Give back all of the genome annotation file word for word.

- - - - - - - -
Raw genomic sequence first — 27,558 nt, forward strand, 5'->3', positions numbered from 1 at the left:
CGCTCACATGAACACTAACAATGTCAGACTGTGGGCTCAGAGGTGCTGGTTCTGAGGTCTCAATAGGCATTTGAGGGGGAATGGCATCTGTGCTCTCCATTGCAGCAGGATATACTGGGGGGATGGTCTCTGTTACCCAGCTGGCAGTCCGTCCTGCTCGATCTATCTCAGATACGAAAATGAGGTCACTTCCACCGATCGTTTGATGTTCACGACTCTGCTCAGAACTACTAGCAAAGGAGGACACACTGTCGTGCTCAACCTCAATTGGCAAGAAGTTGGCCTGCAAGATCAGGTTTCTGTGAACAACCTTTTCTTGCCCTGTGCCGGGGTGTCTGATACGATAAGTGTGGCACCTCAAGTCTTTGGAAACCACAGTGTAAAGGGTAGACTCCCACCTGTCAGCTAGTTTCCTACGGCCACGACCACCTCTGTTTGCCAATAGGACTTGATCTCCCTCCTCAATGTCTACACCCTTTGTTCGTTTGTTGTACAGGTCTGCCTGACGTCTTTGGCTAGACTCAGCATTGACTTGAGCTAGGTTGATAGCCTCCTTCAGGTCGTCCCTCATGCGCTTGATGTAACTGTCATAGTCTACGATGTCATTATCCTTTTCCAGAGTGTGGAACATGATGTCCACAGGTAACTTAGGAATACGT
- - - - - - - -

Raw genomic sequence first — 27,558 nt, forward strand, 5'->3', positions numbered from 1 at the left:
CGCTCACATGAACACTAACAATGTCAGACTGTGGGCTCAGAGGTGCTGGTTCTGAGGTCTCAATAGGCATTTGAGGGGGAATGGCATCTGTGCTCTCCATTGCAGCAGGATATACTGGGGGGATGGTCTCTGTTACCCAGCTGGCAGTCCGTCCTGCTCGATCTATCTCAGATACGAAAATGAGGTCACTTCCACCGATCGTTTGATGTTCACGACTCTGCTCAGAACTACTAGCAAAGGAGGACACACTGTCGTGCTCAACCTCAATTGGCAAGAAGTTGGCCTGCAAGATCAGGTTTCTGTGAACAACCTTTTCTTGCCCTGTGCCGGGGTGTCTGATACGATAAGTGTGGCACCTCAAGTCTTTGGAAACCACAGTGTAAAGGGTAGACTCCCACCTGTCAGCTAGTTTCCTACGGCCACGACCACCTCTGTTTGCCAATAGGACTTGATCTCCCTCCTCAATGTCTACACCCTTTGTTCGTTTGTTGTACAGGTCTGCCTGACGTCTTTGGCTAGACTCAGCATTGACTTGAGCTAGGTTGATAGCCTCCTTCAGGTCGTCCCTCATGCGCTTGATGTAACTGTCATAGTCTACGATGTCATTATCCTTTTCCAGAGTGTGGAACATGATGTCCACAGGTAACTTAGGAATACGT